Revelers welcoming the new year with fireworks may be tempted to hand their children sparklers, believing the sizzle of those captivating flicker sticks to be less dangerous than the pop of an exploding firecracker or the boom of a Roman candle.

But that sizzle accounted for 40 percent of fireworks-related emergency room visits for children younger than 15 last year, and nearly 20 percent among all ages, according to nationwide data compiled by the Consumer Product Safety Commission.

In fact, there were more than three times as many emergency room visits prompted by sparkler-related injuries than by illegal firecrackers nationwide during the Fourth of July holiday period in 2014, according to the CPSC report.

“While fireworks might be an attraction and a joyful experience for many, they are not without risk, from the most elaborate down to the most basic,” said Brant Thompson, deputy chief of the Louisiana Fire Marshal’s Office. “We probably see more injuries with sparklers than with anything else.”

Sparklers burn at temperatures in excess of 1,200 degrees Fahrenheit — 300 degrees higher than it takes to melt glass, according to the CPSC.

“Oftentimes they’re placed in the hands of young children, and we certainly advise against that,” Thompson said. “They can burn you in a second. And the trend of gathering a dozen or so sparklers and binding them together and igniting them can cause a very violent explosion.”

Thompson said experimenting with or modifying fireworks also leads to significant injuries each year.

“If you choose to engage in popping fireworks, do so in a manner in adherence with the manufacturer’s recommendations,” he said. “Never, never should one engage in crafting a homemade firework. That can come with devastating consequences. Not only could it land you in the hospital, it could land you in jail as well. Unfortunately we see that all too often, and generally it comes to our attention after a catastrophic injury.”

Each of the eight fireworks-related deaths the CPSC studied in 2013, and two of the 11 deaths studied in 2014, resulted from someone manipulating a banned, professional or home-manufactured device.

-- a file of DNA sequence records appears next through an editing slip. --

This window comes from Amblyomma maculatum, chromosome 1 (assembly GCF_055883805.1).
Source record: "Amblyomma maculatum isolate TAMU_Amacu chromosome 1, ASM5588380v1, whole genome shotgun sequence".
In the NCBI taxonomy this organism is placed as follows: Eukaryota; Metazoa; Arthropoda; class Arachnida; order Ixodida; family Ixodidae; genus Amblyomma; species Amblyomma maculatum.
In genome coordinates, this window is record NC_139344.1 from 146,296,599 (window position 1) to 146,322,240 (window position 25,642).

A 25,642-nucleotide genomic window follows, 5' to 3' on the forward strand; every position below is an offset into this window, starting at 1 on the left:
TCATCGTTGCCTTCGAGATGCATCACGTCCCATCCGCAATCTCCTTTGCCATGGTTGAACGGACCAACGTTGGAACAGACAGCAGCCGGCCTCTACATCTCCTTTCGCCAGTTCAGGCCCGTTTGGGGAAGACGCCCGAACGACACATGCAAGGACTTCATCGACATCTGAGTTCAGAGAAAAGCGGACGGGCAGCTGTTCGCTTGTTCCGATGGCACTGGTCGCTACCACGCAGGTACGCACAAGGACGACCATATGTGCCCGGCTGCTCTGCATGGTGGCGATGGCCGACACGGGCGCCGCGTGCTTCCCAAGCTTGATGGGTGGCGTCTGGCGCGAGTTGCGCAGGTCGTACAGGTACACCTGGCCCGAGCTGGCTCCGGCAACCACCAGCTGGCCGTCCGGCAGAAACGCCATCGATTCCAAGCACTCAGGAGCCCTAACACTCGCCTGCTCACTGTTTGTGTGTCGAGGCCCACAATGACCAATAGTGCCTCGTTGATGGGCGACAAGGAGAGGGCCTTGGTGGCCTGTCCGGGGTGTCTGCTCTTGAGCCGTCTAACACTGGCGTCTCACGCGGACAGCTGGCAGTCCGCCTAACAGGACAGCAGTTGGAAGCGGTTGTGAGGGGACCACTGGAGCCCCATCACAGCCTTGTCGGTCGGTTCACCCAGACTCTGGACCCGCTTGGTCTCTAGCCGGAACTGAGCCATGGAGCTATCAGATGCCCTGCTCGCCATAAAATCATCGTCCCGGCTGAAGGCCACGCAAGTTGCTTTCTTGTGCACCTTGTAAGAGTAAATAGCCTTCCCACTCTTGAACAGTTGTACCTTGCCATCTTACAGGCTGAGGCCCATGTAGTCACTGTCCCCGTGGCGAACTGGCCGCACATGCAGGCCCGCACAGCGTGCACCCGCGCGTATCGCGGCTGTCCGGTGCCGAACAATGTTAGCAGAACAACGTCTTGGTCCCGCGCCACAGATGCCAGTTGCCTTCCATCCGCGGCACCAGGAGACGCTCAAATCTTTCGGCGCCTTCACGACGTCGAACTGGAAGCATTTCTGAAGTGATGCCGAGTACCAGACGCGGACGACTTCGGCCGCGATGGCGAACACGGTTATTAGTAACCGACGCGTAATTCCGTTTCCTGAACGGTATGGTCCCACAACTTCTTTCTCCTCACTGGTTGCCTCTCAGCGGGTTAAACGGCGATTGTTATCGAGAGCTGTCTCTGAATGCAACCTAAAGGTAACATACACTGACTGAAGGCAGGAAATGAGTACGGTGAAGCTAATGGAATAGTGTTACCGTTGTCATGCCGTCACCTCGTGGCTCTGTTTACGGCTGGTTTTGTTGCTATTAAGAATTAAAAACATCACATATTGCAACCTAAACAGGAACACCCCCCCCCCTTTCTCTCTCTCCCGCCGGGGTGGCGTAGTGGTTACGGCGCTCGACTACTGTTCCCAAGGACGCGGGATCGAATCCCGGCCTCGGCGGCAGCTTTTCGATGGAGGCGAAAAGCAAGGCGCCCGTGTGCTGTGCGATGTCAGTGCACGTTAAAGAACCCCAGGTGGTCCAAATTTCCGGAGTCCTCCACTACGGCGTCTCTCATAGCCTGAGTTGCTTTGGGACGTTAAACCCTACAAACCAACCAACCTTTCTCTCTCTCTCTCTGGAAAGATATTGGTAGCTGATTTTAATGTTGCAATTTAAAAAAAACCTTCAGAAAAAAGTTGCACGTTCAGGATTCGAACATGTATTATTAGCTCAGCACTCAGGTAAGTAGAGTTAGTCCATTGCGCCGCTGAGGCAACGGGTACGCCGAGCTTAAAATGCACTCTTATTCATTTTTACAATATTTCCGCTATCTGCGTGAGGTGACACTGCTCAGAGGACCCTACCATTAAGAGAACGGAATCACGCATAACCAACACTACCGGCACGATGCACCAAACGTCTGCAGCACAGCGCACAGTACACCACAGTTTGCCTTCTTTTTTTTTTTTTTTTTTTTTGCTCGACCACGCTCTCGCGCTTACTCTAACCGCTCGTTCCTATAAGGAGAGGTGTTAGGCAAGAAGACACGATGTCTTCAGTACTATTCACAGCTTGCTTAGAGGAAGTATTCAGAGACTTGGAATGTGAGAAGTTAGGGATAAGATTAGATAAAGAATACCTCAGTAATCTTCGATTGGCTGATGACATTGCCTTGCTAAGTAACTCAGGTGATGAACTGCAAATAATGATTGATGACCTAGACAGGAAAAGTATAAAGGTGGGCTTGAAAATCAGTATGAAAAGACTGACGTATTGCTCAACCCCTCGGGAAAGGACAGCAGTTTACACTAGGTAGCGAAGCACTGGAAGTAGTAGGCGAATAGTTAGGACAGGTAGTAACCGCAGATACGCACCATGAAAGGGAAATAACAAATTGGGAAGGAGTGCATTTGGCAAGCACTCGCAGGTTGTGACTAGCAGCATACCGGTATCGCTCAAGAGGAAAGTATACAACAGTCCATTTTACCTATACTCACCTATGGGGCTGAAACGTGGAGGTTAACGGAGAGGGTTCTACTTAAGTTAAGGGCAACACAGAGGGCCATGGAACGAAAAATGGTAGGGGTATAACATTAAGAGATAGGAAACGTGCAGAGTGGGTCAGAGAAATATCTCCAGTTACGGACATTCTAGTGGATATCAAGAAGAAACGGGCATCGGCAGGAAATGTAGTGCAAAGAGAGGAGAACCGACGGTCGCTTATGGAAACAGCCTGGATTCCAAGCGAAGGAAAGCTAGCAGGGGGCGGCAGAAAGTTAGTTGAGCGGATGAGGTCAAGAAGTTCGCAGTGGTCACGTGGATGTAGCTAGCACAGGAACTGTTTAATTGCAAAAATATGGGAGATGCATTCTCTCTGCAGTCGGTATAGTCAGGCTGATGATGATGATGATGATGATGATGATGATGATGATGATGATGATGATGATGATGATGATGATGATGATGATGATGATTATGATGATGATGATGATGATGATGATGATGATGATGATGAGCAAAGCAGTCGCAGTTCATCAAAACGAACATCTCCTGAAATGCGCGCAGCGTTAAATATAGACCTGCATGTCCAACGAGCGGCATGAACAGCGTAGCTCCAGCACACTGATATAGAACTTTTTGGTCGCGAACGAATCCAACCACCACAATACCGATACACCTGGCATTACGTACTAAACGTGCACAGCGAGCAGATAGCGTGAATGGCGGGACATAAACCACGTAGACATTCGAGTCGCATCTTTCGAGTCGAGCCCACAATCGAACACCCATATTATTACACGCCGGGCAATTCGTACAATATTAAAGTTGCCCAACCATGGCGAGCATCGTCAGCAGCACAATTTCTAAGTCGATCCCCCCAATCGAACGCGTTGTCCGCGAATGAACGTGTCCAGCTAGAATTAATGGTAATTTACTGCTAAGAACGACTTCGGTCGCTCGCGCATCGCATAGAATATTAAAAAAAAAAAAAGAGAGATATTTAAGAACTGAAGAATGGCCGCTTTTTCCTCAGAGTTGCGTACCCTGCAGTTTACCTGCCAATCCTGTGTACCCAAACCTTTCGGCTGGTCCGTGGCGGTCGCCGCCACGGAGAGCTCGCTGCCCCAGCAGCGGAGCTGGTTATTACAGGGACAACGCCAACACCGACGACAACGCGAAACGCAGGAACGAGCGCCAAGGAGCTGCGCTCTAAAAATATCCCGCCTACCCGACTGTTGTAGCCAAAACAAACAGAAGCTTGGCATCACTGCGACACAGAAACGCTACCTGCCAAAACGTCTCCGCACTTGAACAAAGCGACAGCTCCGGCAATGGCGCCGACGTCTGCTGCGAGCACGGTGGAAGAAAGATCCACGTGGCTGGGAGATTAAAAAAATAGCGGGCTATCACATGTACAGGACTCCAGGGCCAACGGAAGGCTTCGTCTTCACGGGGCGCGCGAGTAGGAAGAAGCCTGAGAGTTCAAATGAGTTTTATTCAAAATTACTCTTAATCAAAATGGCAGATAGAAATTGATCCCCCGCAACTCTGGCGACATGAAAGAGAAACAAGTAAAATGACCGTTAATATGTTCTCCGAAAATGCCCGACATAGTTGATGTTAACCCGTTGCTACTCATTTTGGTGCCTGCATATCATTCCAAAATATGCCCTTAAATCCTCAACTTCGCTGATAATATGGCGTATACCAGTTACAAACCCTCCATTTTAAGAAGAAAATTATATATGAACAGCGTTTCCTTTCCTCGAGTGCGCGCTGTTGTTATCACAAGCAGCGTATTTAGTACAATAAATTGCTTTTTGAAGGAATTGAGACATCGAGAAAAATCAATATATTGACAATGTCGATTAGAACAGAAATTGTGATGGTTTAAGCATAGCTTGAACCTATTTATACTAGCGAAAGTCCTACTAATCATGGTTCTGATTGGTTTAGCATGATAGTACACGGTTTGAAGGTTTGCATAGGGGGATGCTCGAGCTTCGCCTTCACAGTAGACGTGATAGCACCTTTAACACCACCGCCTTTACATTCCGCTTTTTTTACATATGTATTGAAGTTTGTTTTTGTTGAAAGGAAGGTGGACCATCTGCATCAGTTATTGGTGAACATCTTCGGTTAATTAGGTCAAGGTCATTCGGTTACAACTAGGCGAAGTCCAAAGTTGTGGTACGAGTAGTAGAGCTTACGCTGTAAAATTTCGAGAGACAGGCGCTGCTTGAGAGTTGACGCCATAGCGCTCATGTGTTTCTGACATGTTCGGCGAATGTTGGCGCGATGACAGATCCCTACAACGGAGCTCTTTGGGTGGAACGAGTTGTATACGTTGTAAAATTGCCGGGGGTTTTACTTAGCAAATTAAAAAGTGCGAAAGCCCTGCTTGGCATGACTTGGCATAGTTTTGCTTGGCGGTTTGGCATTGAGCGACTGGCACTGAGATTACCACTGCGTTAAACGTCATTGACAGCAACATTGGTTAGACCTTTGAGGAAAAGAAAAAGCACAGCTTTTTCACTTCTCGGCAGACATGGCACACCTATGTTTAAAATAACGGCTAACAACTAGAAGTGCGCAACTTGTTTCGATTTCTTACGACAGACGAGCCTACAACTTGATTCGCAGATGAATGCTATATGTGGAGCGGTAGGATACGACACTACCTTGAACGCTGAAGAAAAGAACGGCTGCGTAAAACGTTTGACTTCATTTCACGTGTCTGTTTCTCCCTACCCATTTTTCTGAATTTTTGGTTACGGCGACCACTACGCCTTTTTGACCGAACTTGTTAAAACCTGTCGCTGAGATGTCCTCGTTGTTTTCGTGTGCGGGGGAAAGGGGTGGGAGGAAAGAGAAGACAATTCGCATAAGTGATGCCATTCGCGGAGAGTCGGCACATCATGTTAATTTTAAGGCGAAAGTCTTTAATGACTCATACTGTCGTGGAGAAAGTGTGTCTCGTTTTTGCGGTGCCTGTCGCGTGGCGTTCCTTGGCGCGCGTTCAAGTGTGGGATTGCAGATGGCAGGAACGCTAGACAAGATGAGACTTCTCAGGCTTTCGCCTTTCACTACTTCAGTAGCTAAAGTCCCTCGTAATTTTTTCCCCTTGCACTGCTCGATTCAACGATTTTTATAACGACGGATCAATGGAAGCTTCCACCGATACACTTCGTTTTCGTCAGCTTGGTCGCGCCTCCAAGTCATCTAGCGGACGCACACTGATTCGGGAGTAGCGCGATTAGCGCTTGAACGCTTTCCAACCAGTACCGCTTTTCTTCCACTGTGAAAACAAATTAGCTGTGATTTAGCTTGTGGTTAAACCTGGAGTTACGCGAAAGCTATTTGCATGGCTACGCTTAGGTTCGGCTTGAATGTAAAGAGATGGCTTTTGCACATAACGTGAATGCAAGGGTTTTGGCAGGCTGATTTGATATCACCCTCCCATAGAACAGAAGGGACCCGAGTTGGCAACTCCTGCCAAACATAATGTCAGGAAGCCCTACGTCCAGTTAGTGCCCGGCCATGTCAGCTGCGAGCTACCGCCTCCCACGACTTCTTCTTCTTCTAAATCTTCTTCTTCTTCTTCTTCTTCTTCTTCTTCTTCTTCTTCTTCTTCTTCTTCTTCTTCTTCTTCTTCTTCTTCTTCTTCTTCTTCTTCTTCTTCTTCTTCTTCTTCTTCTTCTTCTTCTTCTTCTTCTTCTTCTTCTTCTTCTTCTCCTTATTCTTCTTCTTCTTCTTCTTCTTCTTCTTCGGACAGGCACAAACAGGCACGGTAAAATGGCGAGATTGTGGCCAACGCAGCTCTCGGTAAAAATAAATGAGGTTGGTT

The Louisiana Fire Marshal’s Office recommends revelers participate instead in community events where fireworks displays are handled by professionals, Thompson said.

“Certainly there is a public display, if not multiple public displays, within a reasonable distance of anywhere in the state,” Thompson said. “All the major municipalities and many smaller communities sponsor them along with their other seasonal events.”

In East Baton Rouge Parish, where personal fireworks use is prohibited, residents can watch the professional fireworks show over the Mississippi River following the red stick drop at downtown’s Town Square.

Personal fireworks use is also prohibited in several municipalities across the metro area, including Denham Springs, Walker, Gonzales, Donaldsonville and Port Allen, while unincorporated areas of Livingston, Ascension and West Baton Rouge parishes permit it.

Thompson said residents who choose to pop their own fireworks should adhere to key safety principles: buy fireworks from a licensed vendor; follow the manufacturer’s recommendations; keep a bucket of water or a hose nearby; place fireworks on a flat surface far away from any structures, vehicles, other combustibles or people; move away quickly from ignited fireworks; never relight a “dud” firework; never experiment with homemade fireworks; never give fireworks to children; and save the alcohol for after the show.

Follow Heidi R. Kinchen on Twitter, @HeidiRKinchen.